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Re: [dinosaur] Fwd: Tyrrell's 1884 Albertosaurus skull + early bird liftoffs + near-dinosaurs + larval temnospondyl + more

Does anyone think that Yi was not an arboreal theropod?


From: dinosaur-l-request@usc.edu <dinosaur-l-request@usc.edu> on behalf of Tim Williams <tijawi@gmail.com>
Sent: November 2, 2016 2:41:54 AM
To: dinosaur-l@usc.edu
Subject: Re: [dinosaur] Fwd: Tyrrell's 1884 Albertosaurus skull + early bird liftoffs + near-dinosaurs + larval temnospondyl + more
Ben Creisler <bcreisler@gmail.com> wrote:

> ===
> Earliest birds could take off from the ground
> https://urldefense.proofpoint.com/v2/url?u=https-3A__www.sciencenews.org_article_early-2Dbirds-2Dcould-2Dachieve-2Dliftoff&d=DgIBaQ&c=clK7kQUTWtAVEOVIgvi0NU5BOUHhpN0H8p7CSfnc_gI&r=Ry_mO4IFaUmGof_Yl9MyZgecRCKHn5g4z1CYJgFW9SI&m=0fjEj5iweUYD1KTpZapMhxsOY9_dikYqq4RkGaA8rxA&s=iSFjB5PEARJuGznMbwJoZ_7MbmTq5y9JPozCXh7JL78&e=

It's great to see that the 'ground-up' origin of avian flight is
experiencing a revival.  John Ostrom pushed this model quite
vigorously back in the 1970's, based on his work on _Archaeopteryx_:
he interpreted _Archaeopteryx_ whole-heartedly as a terrestrial biped,
and couldn't identify any arboreal characters in the skeleton.
(Ostrom also quite sensibly rejected the analogy between
_Archaeopteryx_ and juvenile hoatzins, which clamber about in trees
using all four limbs, plus their beak.  _Archaeopteryx_ is maladapted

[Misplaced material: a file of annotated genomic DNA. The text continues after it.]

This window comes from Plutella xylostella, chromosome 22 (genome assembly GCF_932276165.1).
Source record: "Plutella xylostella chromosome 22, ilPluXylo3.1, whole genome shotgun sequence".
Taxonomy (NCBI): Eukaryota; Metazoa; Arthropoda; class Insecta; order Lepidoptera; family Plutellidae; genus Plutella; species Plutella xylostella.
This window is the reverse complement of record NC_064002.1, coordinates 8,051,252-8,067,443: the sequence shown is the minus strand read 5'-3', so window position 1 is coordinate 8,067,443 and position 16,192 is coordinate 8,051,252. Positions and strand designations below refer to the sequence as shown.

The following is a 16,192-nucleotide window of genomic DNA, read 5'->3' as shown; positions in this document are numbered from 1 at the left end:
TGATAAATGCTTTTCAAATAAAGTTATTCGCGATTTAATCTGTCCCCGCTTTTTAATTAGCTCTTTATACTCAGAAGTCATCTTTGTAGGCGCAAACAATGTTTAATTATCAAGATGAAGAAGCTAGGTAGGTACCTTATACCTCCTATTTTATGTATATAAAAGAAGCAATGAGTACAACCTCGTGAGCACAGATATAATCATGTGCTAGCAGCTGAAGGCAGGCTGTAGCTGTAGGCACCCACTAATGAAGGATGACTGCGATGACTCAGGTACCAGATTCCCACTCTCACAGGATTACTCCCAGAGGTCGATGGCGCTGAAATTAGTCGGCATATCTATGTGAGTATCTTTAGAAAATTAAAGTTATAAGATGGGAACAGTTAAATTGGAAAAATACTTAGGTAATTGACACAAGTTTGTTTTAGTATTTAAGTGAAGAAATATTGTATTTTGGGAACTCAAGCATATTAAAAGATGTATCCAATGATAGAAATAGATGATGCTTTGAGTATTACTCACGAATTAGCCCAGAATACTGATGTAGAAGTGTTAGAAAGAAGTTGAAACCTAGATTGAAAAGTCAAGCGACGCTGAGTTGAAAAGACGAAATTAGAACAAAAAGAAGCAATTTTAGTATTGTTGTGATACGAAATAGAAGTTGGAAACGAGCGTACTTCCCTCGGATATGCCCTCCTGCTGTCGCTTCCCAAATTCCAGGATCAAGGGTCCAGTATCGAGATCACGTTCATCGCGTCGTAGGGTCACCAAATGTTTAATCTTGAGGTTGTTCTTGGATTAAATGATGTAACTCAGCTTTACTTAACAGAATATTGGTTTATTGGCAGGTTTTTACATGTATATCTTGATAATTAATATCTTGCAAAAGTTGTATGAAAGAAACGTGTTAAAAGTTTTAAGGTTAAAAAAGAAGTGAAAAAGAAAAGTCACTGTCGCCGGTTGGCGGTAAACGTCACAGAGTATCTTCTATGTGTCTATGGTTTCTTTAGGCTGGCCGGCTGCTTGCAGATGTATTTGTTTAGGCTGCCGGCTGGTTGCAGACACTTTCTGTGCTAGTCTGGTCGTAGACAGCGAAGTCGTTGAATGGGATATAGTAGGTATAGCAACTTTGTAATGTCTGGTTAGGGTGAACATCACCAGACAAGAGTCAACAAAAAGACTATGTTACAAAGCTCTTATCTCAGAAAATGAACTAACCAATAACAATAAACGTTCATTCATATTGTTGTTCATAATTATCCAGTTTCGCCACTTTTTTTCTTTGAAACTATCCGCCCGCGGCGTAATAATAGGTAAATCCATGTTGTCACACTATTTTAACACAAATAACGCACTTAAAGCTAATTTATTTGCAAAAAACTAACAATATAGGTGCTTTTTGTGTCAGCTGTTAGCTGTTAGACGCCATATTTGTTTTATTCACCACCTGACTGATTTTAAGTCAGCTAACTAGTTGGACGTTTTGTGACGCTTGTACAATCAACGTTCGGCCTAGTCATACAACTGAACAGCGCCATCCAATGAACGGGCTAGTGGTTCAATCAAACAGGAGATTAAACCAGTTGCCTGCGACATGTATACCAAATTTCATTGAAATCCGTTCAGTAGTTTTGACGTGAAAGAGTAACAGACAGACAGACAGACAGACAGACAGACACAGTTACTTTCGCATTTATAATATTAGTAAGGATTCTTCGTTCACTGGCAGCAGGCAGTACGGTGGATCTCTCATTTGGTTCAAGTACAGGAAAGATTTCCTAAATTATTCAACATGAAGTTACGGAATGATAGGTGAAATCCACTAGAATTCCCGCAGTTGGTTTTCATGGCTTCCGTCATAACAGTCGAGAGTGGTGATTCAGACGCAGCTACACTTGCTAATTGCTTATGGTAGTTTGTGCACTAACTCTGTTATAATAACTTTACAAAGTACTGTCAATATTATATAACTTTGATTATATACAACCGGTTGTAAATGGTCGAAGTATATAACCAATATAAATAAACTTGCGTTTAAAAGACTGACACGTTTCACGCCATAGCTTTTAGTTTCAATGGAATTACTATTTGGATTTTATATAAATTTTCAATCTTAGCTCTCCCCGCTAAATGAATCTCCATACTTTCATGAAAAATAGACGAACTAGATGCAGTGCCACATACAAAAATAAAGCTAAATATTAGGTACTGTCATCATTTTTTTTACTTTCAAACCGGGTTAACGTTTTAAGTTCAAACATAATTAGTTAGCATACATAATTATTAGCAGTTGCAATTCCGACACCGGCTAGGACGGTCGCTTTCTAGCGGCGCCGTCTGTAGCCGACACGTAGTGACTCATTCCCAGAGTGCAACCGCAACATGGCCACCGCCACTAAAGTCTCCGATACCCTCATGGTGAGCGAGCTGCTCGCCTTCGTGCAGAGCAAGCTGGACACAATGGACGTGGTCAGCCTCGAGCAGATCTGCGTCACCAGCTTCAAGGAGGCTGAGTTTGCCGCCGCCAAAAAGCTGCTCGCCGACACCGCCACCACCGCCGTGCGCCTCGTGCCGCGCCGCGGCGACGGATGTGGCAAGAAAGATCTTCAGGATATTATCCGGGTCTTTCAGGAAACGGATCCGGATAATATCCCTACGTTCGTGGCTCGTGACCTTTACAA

for such hoatzin-like behavior.)  Forty-plus years later, I think
Ostrom was right all along: birds descended from terrestrial bipeds,
not arboreal quadrupeds; and birds did not pass through an arboreal
glider stage on the way to evolving powered flight.

I blame _Microraptor_.  I suspect that the interpretation of
_Microraptor_ as a four-winged ('tetrapteryx') arboreal glider was a
red herring.  This interpretation gave impetus to the view that the
immediate ancestors of birds were arboreal gliders.  But there's
little if any evidence that _Microraptor_ was arboreal.  Sure,
_Microraptor_ and _Archaeopteryx_ (and various other maniraptorans)
might occasionally have climbed trees; but this a far cry from the
true definition of arboreality, which is spending most or all of the
time in trees.  In today's world, all gliders are dedicated to an
arboreal lifestyle, and are not just opportunistic climbers.  (Among
mammals, gliding lies at the extreme end of the arboreal spectrum in
terms of locomotor modes, consistent with gliders having evolved from
mammals that were already specialized for arboreality.)

The idea that rudimentary take-offs evolved long before
sustained/powered flight might seem counter-intuitive. But there's
many reasons why small maniraptorans might have wanted to leap into
the air, without any need to stay there: attacking larger prey;
escaping predators themselves; clearing hurdles on the ground; leaping
onto branches from the ground to access food, etc.  This model also
bypasses the need for WAIR (wing-assisted incline running) as a
primordial flight behavior.  Although WAIR an important behavior in
juvenile gallinaceous birds, the hypothesis that it played a role in
the origin of avian flight is far more controversial.